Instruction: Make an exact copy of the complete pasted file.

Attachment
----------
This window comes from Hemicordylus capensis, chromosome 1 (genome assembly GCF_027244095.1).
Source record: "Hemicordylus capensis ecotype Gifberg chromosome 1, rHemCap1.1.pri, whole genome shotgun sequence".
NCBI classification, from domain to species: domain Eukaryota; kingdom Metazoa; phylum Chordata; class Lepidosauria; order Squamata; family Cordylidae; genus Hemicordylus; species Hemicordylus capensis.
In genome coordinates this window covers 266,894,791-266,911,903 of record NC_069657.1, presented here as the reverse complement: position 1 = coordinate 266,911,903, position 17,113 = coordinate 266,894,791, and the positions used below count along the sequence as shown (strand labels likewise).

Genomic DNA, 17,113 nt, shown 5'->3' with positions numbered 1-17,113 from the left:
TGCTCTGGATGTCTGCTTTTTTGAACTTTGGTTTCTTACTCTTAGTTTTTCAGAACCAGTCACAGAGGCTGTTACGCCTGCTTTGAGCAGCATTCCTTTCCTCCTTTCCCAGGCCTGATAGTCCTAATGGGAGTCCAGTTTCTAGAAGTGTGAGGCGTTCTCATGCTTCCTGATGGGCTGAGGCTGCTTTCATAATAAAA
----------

This window comes from Hemicordylus capensis, chromosome 1 (genome assembly GCF_027244095.1).
Source record: "Hemicordylus capensis ecotype Gifberg chromosome 1, rHemCap1.1.pri, whole genome shotgun sequence".
NCBI classification, from domain to species: domain Eukaryota; kingdom Metazoa; phylum Chordata; class Lepidosauria; order Squamata; family Cordylidae; genus Hemicordylus; species Hemicordylus capensis.
In genome coordinates this window covers 266,894,791-266,911,903 of record NC_069657.1, presented here as the reverse complement: position 1 = coordinate 266,911,903, position 17,113 = coordinate 266,894,791, and the positions used below count along the sequence as shown (strand labels likewise).

Genomic DNA, 17,113 nt, shown 5'->3' with positions numbered 1-17,113 from the left:
TGCTCTGGATGTCTGCTTTTTTGAACTTTGGTTTCTTACTCTTAGTTTTTCAGAACCAGTCACAGAGGCTGTTACGCCTGCTTTGAGCAGCATTCCTTTCCTCCTTTCCCAGGCCTGATAGTCCTAATGGGAGTCCAGTTTCTAGAAGTGTGAGGCGTTCTCATGCTTCCTGATGGGCTGAGGCTGCTTTCATAATAAAA